The problem is that the recognition of the hero often precedes the creation of the infinitely evil threat. People passionately support a candidate’s ideas and ask themselves, “Why hasn’t my hero received the party’s full support?” Often, there are good reasons for this lack of support – maybe the candidate’s ideas are less popular in the general population than the false consensus bias leads us to believe. Maybe the politician is a difficult person, a bad speaker, or has some skeletons in their closet. But when we consider someone the best politician in the world and our immediate social circle agrees, these problems are often difficult to recognize.
We believe that our hero has been unfairly robbed of his legitimate role as a political leader. This poses the question, “Who took away our savior?” Regardless of how we answer this question – whether we point to the opposition, a group within society, or, as happened in the case of some Sanders supporters, to “the establishment” – the people who are to blame become an infinitely evil threat. These are the persons who stand in the way of goodness, the people who must be fought.
In the case of Bernie Sanders, Hillary Clinton was the infinitely evil threat that justified Bernie Sanders’ role as savior. When Sanders lost the nomination, some of his supporters were unable to vote for Clinton because she was still their infinitely evil threat. Fighting this threat was their top priority, and anything that could stop it was better than the threat itself – including a President Donald Trump. Even Sanders’ endorsement of Clinton and the fundamental differences in political positions and character between Trump and Sanders were unable to override the idea’s high moral quantity.
How can we make better voting decisions?
Of course, not all Sanders supporters voted for Trump. Many kept the moral quantity of their argument low. They liked Sanders’ ideas, but once he lost the nomination, they took the next best thing and voted for Clinton. This more closely resembles a good democratic process.
In a democratic society, people can vote for whomever they please. But it is interesting to understand how these voting decisions come about, and how the ideas behind them develop. The 2016 U.S. presidential election has brought more interesting developments than any other, and the phenomenon of Sanders supporters voting for Trump is one of them. It teaches us that we should be careful not to elevate people to savior status because it automatically creates an infinitely evil threat from which we must be saved.
Voters who supported Sanders because he promised more redistribution could have better achieved their goals by voting for Clinton than for Trump. Those Sanders supporters who liked Sanders’ promise of free education, for example, could have achieved their political goals much faster by voting for Clinton.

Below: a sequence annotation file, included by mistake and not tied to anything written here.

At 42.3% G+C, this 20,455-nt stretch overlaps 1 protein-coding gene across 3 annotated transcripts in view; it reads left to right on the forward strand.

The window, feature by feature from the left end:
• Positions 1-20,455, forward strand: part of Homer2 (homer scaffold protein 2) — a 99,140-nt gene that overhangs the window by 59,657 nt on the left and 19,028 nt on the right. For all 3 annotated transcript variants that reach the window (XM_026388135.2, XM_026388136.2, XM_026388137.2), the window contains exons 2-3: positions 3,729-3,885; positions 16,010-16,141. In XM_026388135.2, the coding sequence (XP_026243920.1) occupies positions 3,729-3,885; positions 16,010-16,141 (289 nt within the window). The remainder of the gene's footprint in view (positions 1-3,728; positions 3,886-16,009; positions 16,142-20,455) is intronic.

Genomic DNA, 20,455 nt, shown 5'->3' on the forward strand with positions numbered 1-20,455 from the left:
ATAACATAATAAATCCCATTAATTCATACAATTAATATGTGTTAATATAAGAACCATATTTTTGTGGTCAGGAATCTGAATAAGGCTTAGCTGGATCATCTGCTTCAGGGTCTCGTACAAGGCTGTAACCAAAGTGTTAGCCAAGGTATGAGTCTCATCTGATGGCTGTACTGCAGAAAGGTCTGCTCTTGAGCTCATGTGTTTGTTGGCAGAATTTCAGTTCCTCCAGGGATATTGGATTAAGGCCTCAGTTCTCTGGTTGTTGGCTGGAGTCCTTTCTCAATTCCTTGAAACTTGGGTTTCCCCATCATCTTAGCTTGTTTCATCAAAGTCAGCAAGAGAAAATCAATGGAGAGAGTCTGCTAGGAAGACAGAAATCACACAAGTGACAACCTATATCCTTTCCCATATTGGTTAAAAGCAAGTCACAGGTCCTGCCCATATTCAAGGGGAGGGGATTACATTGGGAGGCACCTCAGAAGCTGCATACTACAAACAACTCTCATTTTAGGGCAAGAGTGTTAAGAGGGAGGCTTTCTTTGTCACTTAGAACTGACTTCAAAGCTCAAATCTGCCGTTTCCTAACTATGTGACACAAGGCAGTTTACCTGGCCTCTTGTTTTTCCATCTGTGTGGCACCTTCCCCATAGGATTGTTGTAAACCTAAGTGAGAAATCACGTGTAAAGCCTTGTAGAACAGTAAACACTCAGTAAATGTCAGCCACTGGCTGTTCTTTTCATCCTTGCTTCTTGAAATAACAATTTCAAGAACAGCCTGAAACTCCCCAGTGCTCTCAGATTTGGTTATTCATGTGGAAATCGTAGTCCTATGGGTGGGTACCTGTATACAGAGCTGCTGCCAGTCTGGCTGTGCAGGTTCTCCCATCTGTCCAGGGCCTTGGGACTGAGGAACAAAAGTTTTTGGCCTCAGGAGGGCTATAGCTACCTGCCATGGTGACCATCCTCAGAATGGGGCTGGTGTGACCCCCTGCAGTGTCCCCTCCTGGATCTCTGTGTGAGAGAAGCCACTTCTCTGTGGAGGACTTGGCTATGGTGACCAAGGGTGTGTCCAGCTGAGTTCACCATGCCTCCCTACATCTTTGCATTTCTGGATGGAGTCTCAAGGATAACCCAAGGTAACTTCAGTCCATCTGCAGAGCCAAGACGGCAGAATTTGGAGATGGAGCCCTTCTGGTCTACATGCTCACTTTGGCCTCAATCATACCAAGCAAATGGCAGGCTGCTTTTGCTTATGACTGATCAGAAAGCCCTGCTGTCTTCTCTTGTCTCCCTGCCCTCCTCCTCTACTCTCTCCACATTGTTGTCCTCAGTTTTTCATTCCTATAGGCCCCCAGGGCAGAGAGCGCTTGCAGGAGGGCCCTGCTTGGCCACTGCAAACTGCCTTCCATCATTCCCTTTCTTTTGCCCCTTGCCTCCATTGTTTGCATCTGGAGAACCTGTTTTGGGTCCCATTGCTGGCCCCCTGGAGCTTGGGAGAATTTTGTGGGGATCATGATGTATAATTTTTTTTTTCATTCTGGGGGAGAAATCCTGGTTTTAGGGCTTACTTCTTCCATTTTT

At first, they supported Sanders as the tool to achieve their political goals – which is precisely how a good democracy works. However, after Sanders lost the Democratic nomination for President, some of these people mistook their tool – voting for a non-establishment person – as the goal itself, which led them to support Trump over Clinton.
This development is dangerous. When it turns out that our savior can’t save us – because they lose the nomination, for example – the infinitely evil threat remains and influences our perception of reality. As a result, we might vote for people that will never create the changes we want.
When people are incapable of voting for candidates that represent their ideas, we open the door for destructive ideas, manipulation, and propaganda. Democracies need citizens who are sophisticated enough to translate their political goals into voting decisions that can achieve these goals. The Theory of Moral Duality is an important tool in this process.
In a democratic society, the only savior worth our worship is the system itself. In the long term, democratic systems create better results because they hold politicians accountable for their actions, which forces them to do what is best for the people. This process works because it pits the self-interests of power hungry politicians against the self-interests of other power-hungry politicians. This process can sometimes seem messy, but is necessary for the continuance of freedom and liberty.
When our favorite politicians are denied the opportunity to govern, it is normal to be frustrated. But we must stop this frustration from tricking us into supporting ideas (and candidates) we would normally oppose. As long as the essential democratic institutions can work unhindered, they will create the best possible outcome. The integrity of the political process is more important than the fate of any single politician.
Keeping the moral quantity of our own ideas low is the first and most important step to accomplishing our political goals. A high moral quantity only blinds us to the real issues and distorts the democratic process.
- When we consider a single person more important than the system itself, we create destructive results – regardless of who this person is and how well-intentioned they might be. We can be misled to support candidates that question the basic institutions that make a democracy successful. Attempting to fight a momentary crisis, we could create a permanent one.
- Because some people considered Bernie Sanders their savior, they had to consider Hillary Clinton an infinitely evil threat. When Sanders lost the nomination, fighting the infinitely evil threat became their priority, which is why even a president with an opposite agenda and personality became a viable choice.
- To avoid this dilemma, we must keep the moral quantity of our decisions low. We should vote for the candidates who can best serve our interests while maintaining the integrity of the political process.